Welcome! I am a spatial ecologist with the University of Colorado Museum of Natural History Bees’ Needs citizen science project. I use R and ArcGIS to study how human environments impact wild bee communities in Colorado. The highly diverse group of bees that lives on the plains and in the foothills of Colorado provides a unique natural experiment for understanding the effects of land-use on bees. During my Master’s work Dr. Deane Bowers, I studied the effects of land use on community composition using remotely sensed data and predator-prey interactions in human made habitat patches. I am currently developing interactive data visualizations and spatial analyses for the Bees’ Needs remotely from Washington D.C.
By surveying bee communities in grasslands surrounded by different intensities of agricultural production, we can start to understand what aspects of land-use-change affect bee communities most. Advances in GIS technology and remote sensing allow us to analyze broad scale patterns in the landscape. When combined with data compiled by the USDA and EPA, its possible to estimate the impact of agronomic practices like pesticide application or tillage regimes. From there, an understanding of which aspects of land-use are most detrimental or beneficial to populations of bees can be formed.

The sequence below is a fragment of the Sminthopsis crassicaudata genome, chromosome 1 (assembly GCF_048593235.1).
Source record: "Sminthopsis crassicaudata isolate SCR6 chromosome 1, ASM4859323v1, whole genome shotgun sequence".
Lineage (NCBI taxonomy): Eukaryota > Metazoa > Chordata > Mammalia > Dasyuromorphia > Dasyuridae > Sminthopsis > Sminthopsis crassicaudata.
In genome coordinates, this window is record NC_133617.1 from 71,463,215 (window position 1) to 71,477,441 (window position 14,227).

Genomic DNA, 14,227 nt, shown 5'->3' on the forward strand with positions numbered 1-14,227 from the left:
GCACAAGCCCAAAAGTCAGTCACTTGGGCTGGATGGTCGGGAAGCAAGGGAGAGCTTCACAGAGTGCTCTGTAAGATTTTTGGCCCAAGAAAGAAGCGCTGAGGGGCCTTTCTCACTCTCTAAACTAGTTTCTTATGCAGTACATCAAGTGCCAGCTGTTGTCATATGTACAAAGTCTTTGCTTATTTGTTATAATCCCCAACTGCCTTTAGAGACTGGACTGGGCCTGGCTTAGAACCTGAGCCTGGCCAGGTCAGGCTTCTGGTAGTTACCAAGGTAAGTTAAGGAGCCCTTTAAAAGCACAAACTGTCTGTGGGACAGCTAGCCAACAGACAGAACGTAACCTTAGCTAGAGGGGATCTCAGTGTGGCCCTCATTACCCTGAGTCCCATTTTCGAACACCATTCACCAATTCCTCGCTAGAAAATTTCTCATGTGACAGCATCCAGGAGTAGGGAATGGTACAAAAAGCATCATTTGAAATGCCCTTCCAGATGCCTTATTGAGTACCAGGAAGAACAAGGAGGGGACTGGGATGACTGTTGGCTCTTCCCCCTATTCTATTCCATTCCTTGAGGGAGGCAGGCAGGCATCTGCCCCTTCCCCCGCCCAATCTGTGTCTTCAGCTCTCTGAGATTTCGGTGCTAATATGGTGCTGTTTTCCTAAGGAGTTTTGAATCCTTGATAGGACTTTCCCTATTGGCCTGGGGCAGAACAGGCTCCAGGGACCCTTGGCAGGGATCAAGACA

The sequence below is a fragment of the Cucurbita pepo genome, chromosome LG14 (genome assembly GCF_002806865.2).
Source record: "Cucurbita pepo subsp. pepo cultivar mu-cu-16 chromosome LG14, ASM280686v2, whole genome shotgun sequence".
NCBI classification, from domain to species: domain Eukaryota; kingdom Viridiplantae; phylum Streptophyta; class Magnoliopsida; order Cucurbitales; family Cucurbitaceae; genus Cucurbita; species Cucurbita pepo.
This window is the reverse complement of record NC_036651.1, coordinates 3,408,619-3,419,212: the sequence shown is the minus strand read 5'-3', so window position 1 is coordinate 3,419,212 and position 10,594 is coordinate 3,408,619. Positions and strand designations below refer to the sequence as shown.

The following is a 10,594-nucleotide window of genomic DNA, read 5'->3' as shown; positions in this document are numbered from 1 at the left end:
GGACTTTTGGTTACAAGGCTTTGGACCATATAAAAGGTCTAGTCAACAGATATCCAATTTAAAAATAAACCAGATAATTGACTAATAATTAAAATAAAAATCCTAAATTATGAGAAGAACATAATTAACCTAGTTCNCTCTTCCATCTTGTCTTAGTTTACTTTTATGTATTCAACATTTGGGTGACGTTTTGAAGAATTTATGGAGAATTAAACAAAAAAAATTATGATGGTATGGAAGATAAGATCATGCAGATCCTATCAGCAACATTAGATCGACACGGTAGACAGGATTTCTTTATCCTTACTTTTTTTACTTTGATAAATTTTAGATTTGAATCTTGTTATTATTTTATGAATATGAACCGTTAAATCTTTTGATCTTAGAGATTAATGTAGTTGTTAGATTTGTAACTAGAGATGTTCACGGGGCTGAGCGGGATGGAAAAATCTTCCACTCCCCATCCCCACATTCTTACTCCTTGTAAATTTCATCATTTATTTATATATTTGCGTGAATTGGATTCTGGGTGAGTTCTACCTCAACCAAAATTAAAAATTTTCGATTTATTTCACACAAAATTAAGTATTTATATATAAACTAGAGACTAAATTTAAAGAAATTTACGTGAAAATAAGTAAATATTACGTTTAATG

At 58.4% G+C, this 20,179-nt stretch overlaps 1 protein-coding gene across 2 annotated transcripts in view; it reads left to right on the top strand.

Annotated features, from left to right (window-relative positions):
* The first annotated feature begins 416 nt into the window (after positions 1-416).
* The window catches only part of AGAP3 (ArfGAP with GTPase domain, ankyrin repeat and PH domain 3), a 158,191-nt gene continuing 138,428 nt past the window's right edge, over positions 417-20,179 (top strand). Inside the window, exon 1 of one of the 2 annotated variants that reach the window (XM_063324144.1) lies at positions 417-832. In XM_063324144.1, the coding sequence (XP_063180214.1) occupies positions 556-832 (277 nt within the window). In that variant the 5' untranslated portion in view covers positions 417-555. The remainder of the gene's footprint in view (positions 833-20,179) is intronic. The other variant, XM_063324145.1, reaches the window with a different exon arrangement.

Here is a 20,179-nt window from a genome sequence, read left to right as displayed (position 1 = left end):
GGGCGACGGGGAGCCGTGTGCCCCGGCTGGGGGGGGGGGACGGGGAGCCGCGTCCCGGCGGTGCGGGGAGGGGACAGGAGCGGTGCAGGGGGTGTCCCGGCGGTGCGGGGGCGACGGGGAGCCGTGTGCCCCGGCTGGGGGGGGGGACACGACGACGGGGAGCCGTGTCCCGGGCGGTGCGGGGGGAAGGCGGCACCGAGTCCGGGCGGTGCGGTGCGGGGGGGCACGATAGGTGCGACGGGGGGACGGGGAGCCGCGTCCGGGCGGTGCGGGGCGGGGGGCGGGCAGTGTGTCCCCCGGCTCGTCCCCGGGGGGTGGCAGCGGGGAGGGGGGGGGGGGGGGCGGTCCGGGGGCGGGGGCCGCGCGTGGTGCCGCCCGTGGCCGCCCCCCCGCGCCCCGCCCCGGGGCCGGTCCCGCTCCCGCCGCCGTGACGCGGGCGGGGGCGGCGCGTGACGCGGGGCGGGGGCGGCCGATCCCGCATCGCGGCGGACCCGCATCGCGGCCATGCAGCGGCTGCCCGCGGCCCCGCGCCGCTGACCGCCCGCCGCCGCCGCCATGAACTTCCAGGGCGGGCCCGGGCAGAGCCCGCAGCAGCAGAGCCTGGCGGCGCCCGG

I am particularly interested in the biotic interactions occurring in roadside edges between bees and plants, and bees and other insects. Roadside edges are often ungrazed, untilled, and infrequently mowed, making them prime habitat for weedy flowering plants. You can imagine that each flower is like a watering hole in the serengeti, there are multiple species competing for the same limiting resource and multiple predators looking to capitalize on the concentration of prey items. These biotic interactions will influence the structure of bee communities and could be especially important in agriculturally dominated landscapes. I have designed and conducted behavioral experiments to test bees’ ability to assess the risk posed by flower occupying insects.